RSS Post Importer / RSS Aggregator - CRON Troubleshooting
If the plugin is not functioning as expected this troubleshooting guide should help to tackle the most commonly found problems.
The plugins don't fetch the feeds at all/don't process the feeds
The plugin works by making periodic automated requests (CRON) to the server. If you've set everything correctly and tested the RSS but the feeds are not fetched at all this may mean the CRON doesn't work.
To check that we suggest installing the "WP Control" plugin. It's a free plugin you can download from wordpress.org.
This plugin has two main screens:
- Cron Events - it shows all of the scheduled events - all things that should periodically happen at some time - this is the one we want to check
- Cron Schedules - this screen allows to add new periods which can be selected when adding CRON tasks (not relevant in this debugging case)
The Cron Events screen should look like this:
We've marked with yellow the rows related to the plugins. All lines coming from RSS Aggregator are prefixed with the "cmra_" and those coming from RSS Importer are prefixed with "cmri_". This is how we can distinguish them from the other, unrelated CRON tasks.
Cron Events Hook Names
RSS Post Importer - "cmri_...."
RSS Aggregator - "cmra_...."
RSS Post Importer Example
For each Feed that you created with the Post Importer plugin, there should be one row in the Cron Events list with the Hook Name cmri_process_feed_items and there should be one row with the Hook Name cmri_fetch_feed.
An example of the fetch line is below.
An example of the process feed items line is below.
To check if the CRON tasks are running correctly you can check the time in the brackets in the "Next Run" column. It should change between screen refreshes. And after the time runs out it should loop.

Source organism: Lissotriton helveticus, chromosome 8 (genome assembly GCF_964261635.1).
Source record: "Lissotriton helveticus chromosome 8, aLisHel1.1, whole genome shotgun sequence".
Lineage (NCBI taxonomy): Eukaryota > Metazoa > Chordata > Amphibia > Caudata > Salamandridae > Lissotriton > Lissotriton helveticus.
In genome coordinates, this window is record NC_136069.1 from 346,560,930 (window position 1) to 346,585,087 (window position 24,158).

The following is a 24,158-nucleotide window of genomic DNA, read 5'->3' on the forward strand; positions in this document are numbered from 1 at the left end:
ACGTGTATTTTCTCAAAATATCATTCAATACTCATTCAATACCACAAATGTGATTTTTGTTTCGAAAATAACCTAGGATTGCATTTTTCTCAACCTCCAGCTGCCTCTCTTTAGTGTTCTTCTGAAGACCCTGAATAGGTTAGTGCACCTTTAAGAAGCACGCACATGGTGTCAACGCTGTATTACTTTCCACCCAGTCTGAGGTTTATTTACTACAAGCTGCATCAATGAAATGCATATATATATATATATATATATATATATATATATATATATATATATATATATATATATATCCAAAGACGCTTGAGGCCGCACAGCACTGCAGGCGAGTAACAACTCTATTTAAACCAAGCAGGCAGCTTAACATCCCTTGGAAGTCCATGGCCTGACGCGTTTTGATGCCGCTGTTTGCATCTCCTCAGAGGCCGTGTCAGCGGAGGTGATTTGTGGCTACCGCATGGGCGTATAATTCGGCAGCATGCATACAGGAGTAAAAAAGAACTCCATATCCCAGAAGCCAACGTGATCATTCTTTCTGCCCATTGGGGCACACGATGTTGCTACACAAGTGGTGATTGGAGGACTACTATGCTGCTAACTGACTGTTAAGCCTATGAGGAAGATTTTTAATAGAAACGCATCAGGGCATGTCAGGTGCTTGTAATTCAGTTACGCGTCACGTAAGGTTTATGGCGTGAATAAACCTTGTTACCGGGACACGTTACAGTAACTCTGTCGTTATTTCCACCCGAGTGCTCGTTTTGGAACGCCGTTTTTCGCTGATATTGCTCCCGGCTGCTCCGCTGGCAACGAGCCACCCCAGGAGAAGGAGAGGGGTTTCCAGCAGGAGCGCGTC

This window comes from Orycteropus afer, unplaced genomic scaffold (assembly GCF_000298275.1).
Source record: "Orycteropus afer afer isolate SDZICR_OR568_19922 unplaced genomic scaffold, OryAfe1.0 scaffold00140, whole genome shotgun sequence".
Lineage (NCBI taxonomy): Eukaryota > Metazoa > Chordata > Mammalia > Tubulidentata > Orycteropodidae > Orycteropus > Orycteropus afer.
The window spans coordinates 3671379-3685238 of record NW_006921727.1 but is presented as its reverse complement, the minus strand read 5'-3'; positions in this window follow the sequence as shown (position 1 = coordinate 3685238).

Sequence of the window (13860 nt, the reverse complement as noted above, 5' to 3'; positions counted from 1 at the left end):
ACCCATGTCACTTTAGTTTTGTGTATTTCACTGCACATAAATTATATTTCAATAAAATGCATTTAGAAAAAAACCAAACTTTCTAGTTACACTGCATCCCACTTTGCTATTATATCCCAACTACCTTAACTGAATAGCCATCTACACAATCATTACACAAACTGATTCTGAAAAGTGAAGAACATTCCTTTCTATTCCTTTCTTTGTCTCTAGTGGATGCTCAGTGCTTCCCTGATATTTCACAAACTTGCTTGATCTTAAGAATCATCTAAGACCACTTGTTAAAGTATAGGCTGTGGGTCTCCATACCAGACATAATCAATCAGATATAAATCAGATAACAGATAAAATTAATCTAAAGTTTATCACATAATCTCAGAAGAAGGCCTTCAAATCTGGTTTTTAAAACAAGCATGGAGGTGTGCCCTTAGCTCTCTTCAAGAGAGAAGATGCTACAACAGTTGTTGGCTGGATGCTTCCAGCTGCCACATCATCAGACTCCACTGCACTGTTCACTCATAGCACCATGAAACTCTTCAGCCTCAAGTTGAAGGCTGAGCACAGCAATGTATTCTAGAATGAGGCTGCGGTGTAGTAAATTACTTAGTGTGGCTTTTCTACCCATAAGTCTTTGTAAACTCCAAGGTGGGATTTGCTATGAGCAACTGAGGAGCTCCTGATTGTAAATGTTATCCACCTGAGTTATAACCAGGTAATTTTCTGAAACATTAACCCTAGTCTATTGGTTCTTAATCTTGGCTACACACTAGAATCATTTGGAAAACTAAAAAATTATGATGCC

If the Next Run column has a past date for one or more CRON tasks and instead of the number in the bracket it says "Now" and it's like this after refresh it means the CRON is not firing correctly.
If this happens you can try two things:
- You can run WP cron manually by calling:
- You can try to open your
/wp-config.phpfile, and check if you have the following line in it:
If you find it you can change it to:
This should re-enable the WP Cron for your website.
The plugins take many hours between fetching the posts and processing
The processing event should start every two minutes if everything is working correctly.
The WP Cron operations can only run after someone has visited the site. Meaning the Cron task fires at the earliest possible site visit after the moment it was set to run.
For the sites with constantly high traffic it's not a problem, but, for smaller sites, it may mean that the Cron tasks set to run at night won't run until the first visitor browses the site the next morning. This may severely affect processing.
If you are a small site affected by this and you're running a Linux server, then the solution is to switch from the built-in WP Cron to Linux Crontab. You can follow this guideline to doing this:
If you can't do it yourself, you can contact your server administrators to do it for you.